Last Updated on August 29, 2021 by The Noms
This gin and champagne cocktail is the perfect way to honor the new Netflix show, Bridgerton! London Dry Gin and a rosé champagne combine with some other tasty flavors for this classy cocktail perfect for sipping in Regency ballrooms.
So, we think this is a drink that Daphne would find most appropriate for a evening soiree, and one Lady Whistledown would want to write about! (Maybe, I don’t think women were allowed to drink gin in the Regency time, but we are going to skip over that detail).
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With beautiful costumes, fancy furnishings, fun characters, and some scandalous gossip, the Bridgerton series on Netflix has all the ingredients of the perfect binge session.
Bridgerton Series on Netflix
If you have no idea what I am talking about, that’s fine, you can still enjoy the gin and champagne cocktail at the bottom of this post! But if you do know what I am talking about, welcome to the obsession that is Bridgerton! I think I started reading the series a while back (the first book came out in 2000), I think I started the series in 2003, I read the series out of order, but loved it then, never thinking it would be made into a fun and relevant to 2020 series 20 years later.
So when I heard that the series was coming out, I was all about it! Which made me think about my love of all things Regency. I have always loved books set in that time (Thanks, Jane Austen!) and my love of romance novels set in the same era made it a perfect fit. I started researching what they ate and drank in those times, let’s be real though – we are talking here about what the nobility and rich people ate, not commoners and servants. But, it is fun to see what the hoity toity of those partook in.
The drama of Bridgerton takes place amidst a backdrop of lavish dinners, dances and events. In London, in the 1810s, dinner parties were the height of socializing, and were often a long affair with many dishes. According to the Jane Austen Centre, attendees could expect to be offered “soup, meat, game, pickles, jellies, vegetables, custards, puddings- anywhere from five to twenty-five dishes depending on the grandeur of the occasion”. Whew. I am tired just thinking about it.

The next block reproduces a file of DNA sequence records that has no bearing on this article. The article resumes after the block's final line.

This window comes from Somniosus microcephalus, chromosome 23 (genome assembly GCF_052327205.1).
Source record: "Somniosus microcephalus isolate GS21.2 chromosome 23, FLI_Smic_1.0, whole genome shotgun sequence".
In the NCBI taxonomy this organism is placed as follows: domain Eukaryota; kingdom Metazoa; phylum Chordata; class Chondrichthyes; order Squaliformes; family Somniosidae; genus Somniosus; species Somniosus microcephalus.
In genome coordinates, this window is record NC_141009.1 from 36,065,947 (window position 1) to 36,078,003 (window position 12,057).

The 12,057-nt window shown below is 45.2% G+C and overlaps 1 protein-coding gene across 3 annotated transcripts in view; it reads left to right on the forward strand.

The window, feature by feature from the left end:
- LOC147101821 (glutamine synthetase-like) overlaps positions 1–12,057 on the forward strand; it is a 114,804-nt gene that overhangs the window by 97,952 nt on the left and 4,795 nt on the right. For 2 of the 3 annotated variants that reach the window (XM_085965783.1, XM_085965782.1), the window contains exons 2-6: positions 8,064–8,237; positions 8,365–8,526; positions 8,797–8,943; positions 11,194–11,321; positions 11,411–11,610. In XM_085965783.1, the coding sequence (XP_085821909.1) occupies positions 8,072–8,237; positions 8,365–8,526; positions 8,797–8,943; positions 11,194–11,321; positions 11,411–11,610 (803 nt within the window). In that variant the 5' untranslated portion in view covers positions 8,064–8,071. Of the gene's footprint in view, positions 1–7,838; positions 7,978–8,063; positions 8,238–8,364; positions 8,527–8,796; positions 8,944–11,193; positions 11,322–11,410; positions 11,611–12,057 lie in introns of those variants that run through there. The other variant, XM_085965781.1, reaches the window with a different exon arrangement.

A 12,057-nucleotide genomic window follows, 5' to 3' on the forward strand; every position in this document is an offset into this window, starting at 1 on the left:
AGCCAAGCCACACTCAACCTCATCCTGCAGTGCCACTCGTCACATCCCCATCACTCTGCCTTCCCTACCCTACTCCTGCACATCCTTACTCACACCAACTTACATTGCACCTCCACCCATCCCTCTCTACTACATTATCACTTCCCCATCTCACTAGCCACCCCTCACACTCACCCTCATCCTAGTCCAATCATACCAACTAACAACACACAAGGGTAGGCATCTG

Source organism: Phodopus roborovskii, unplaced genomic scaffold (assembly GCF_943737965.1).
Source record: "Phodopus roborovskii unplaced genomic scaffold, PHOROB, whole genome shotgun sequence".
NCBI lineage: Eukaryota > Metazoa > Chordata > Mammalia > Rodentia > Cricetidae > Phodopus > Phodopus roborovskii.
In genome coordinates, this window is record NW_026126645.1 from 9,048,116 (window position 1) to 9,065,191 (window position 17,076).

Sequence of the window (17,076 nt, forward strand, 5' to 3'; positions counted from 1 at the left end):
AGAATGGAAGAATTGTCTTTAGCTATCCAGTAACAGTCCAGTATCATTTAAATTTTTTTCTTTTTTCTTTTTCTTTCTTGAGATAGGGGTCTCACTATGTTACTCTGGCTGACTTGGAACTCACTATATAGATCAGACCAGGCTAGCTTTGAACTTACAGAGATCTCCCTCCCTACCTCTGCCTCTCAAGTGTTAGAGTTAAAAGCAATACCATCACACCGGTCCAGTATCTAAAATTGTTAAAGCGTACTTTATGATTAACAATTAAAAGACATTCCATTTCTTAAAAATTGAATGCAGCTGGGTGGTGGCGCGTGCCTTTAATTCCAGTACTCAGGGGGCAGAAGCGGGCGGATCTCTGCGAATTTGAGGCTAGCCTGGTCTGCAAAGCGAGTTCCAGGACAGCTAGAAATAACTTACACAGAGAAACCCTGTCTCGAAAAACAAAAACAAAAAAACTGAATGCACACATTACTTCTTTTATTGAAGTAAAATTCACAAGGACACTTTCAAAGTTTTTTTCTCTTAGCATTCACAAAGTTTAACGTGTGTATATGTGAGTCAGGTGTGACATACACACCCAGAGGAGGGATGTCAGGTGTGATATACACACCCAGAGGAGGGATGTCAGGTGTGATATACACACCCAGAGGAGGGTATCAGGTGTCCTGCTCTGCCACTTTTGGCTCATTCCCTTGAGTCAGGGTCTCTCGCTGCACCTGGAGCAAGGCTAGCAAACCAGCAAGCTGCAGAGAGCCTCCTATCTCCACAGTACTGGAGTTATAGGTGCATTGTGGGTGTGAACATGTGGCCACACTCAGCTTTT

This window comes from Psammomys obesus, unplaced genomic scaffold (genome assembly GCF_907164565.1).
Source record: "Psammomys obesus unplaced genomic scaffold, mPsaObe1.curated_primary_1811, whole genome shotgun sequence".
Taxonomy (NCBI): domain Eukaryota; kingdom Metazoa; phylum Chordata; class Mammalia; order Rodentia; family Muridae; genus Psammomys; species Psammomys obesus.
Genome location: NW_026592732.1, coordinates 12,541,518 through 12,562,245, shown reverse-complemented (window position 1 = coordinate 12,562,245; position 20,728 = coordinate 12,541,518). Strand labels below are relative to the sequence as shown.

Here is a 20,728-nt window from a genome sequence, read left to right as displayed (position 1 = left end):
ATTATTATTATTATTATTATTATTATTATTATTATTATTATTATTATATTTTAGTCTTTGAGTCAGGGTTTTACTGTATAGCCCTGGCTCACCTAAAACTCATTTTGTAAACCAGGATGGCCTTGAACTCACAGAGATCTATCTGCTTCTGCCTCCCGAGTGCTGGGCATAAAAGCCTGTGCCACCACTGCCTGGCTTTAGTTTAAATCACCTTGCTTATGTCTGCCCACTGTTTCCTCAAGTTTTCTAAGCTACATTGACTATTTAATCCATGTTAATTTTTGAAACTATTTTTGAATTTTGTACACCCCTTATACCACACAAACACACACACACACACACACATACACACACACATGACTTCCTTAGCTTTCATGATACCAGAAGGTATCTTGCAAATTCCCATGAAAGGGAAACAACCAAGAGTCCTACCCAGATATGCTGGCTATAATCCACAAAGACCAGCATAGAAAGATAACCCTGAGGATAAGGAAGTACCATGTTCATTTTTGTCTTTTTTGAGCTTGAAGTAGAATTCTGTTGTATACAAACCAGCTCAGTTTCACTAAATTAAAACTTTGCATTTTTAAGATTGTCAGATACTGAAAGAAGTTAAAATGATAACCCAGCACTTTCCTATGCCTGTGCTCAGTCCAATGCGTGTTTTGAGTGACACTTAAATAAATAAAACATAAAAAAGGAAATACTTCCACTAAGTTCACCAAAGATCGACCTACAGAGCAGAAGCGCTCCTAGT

So, here is a little history lesson of what they ate and drank in the Regency times!
Should Lady Whistledown come for tea, you should know it was served with comfortable chairs in the drawing room or lady’s sitting room, or in the garden.
Tea was served at home by the hostess. Tea was made by the ladies of the house to prevent servants from taking any of this expensive product for their own use. The lady of the house held the key to the tea caddy.
The ceremony of afternoon tea, or the custom of serving tea with cakes, scones, and crumpets as a snack before dinner, was not invented until 1840 by the 7th Duchess of Bedford.
- “Taking tea” is not how you say it (vulgar). Drinking tea is considered the proper way to say it.
- High tea was as a dinner meal for common people. Tea was still served, but there was meat, fish, eggs, cheese, bread and butter, and cake. It was more of a meal, than a ladies gossip session.
Dinner was normally eaten at about 5:00 pm and was the most extravagant meal, especially if guests were present. All the dishes were put on the table at the start of the meal and etiquette said the table should be “covered but not crowded”. The first course would probably be soup, favorites were chestnut or artichoke.
Next, roasted meat, then sweet and savory pies and tarts, and also the game and fish courses (if close to the ocean). Vegetables would often be in a butter sauce, as butter was more expensive than meat, so it showed off the hosts’ wealth. Pickled vegetables were also popular. (Vegetables were quite new in fashion because it was belief that vegetables were bad for you before this!) Then dessert came. It was often displayed in a pyramid shape using fruits or marzipan.
Sugar was believed to help digestion and a drink using ginger was drank to help ‘an overfull stomach’. Comfits: nuts or spices covered in layers of sugar, also thought to be medicinal, were eaten, and licorice still remains popular today.
Tea was also served one-two hours after dinner. But, this could be anytime after their meal. There were people that ate dinner at 4, others at 8. So, it just depended how your family’s schedule went. People who did not follow the latest fashion in dining kept the earlier dinner hours.